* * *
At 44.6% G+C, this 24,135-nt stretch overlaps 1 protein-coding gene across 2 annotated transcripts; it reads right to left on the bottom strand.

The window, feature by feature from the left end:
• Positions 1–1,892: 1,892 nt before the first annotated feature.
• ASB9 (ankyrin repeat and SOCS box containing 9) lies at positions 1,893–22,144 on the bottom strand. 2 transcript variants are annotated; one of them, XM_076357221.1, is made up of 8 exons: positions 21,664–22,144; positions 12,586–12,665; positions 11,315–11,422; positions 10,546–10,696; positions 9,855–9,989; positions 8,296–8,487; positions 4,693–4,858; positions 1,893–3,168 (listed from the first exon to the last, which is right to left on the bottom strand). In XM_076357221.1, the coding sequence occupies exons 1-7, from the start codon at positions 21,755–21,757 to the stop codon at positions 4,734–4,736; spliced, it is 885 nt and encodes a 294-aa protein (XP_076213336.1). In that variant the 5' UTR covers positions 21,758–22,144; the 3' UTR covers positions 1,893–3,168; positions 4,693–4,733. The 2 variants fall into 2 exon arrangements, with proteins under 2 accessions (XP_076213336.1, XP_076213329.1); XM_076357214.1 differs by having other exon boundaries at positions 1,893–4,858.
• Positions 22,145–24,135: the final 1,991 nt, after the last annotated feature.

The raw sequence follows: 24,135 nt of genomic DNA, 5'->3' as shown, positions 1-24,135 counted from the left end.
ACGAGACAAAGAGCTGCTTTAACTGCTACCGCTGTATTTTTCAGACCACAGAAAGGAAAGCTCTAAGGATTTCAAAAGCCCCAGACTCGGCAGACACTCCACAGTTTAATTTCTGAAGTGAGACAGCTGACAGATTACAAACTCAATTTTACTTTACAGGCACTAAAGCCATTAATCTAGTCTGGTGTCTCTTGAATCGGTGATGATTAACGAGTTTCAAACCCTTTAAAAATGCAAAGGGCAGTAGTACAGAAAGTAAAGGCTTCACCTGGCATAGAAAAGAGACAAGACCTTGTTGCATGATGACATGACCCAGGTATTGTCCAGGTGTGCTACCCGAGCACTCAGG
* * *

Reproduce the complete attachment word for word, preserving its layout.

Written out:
At 44.6% G+C, this 24,135-nt stretch overlaps 1 protein-coding gene across 2 annotated transcripts; it reads right to left on the bottom strand.

The window, feature by feature from the left end:
• Positions 1–1,892: 1,892 nt before the first annotated feature.
• ASB9 (ankyrin repeat and SOCS box containing 9) lies at positions 1,893–22,144 on the bottom strand. 2 transcript variants are annotated; one of them, XM_076357221.1, is made up of 8 exons: positions 21,664–22,144; positions 12,586–12,665; positions 11,315–11,422; positions 10,546–10,696; positions 9,855–9,989; positions 8,296–8,487; positions 4,693–4,858; positions 1,893–3,168 (listed from the first exon to the last, which is right to left on the bottom strand). In XM_076357221.1, the coding sequence occupies exons 1-7, from the start codon at positions 21,755–21,757 to the stop codon at positions 4,734–4,736; spliced, it is 885 nt and encodes a 294-aa protein (XP_076213336.1). In that variant the 5' UTR covers positions 21,758–22,144; the 3' UTR covers positions 1,893–3,168; positions 4,693–4,733. The 2 variants fall into 2 exon arrangements, with proteins under 2 accessions (XP_076213336.1, XP_076213329.1); XM_076357214.1 differs by having other exon boundaries at positions 1,893–4,858.
• Positions 22,145–24,135: the final 1,991 nt, after the last annotated feature.

The raw sequence follows: 24,135 nt of genomic DNA, 5'->3' as shown, positions 1-24,135 counted from the left end.
ACGAGACAAAGAGCTGCTTTAACTGCTACCGCTGTATTTTTCAGACCACAGAAAGGAAAGCTCTAAGGATTTCAAAAGCCCCAGACTCGGCAGACACTCCACAGTTTAATTTCTGAAGTGAGACAGCTGACAGATTACAAACTCAATTTTACTTTACAGGCACTAAAGCCATTAATCTAGTCTGGTGTCTCTTGAATCGGTGATGATTAACGAGTTTCAAACCCTTTAAAAATGCAAAGGGCAGTAGTACAGAAAGTAAAGGCTTCACCTGGCATAGAAAAGAGACAAGACCTTGTTGCATGATGACATGACCCAGGTATTGTCCAGGTGTGCTACCCGAGCACTCAGG